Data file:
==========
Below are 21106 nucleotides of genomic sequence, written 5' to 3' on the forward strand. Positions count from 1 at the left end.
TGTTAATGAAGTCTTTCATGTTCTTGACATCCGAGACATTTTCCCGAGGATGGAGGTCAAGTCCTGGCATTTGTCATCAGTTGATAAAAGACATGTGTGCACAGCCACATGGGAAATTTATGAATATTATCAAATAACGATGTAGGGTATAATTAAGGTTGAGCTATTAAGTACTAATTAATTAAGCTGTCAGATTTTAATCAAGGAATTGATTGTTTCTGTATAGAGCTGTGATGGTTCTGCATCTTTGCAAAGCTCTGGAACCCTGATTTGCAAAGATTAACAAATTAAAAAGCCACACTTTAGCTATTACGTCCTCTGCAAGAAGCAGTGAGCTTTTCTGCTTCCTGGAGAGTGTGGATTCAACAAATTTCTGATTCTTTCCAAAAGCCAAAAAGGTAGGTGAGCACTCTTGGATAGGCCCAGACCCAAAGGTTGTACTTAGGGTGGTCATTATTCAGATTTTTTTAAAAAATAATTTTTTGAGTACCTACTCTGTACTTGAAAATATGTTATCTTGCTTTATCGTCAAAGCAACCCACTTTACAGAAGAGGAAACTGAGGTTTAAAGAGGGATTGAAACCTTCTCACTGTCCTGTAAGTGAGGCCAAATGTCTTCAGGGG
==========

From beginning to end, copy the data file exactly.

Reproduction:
Below are 21106 nucleotides of genomic sequence, written 5' to 3' on the forward strand. Positions count from 1 at the left end.
TGTTAATGAAGTCTTTCATGTTCTTGACATCCGAGACATTTTCCCGAGGATGGAGGTCAAGTCCTGGCATTTGTCATCAGTTGATAAAAGACATGTGTGCACAGCCACATGGGAAATTTATGAATATTATCAAATAACGATGTAGGGTATAATTAAGGTTGAGCTATTAAGTACTAATTAATTAAGCTGTCAGATTTTAATCAAGGAATTGATTGTTTCTGTATAGAGCTGTGATGGTTCTGCATCTTTGCAAAGCTCTGGAACCCTGATTTGCAAAGATTAACAAATTAAAAAGCCACACTTTAGCTATTACGTCCTCTGCAAGAAGCAGTGAGCTTTTCTGCTTCCTGGAGAGTGTGGATTCAACAAATTTCTGATTCTTTCCAAAAGCCAAAAAGGTAGGTGAGCACTCTTGGATAGGCCCAGACCCAAAGGTTGTACTTAGGGTGGTCATTATTCAGATTTTTTTAAAAAATAATTTTTTGAGTACCTACTCTGTACTTGAAAATATGTTATCTTGCTTTATCGTCAAAGCAACCCACTTTACAGAAGAGGAAACTGAGGTTTAAAGAGGGATTGAAACCTTCTCACTGTCCTGTAAGTGAGGCCAAATGTCTTCAGGGG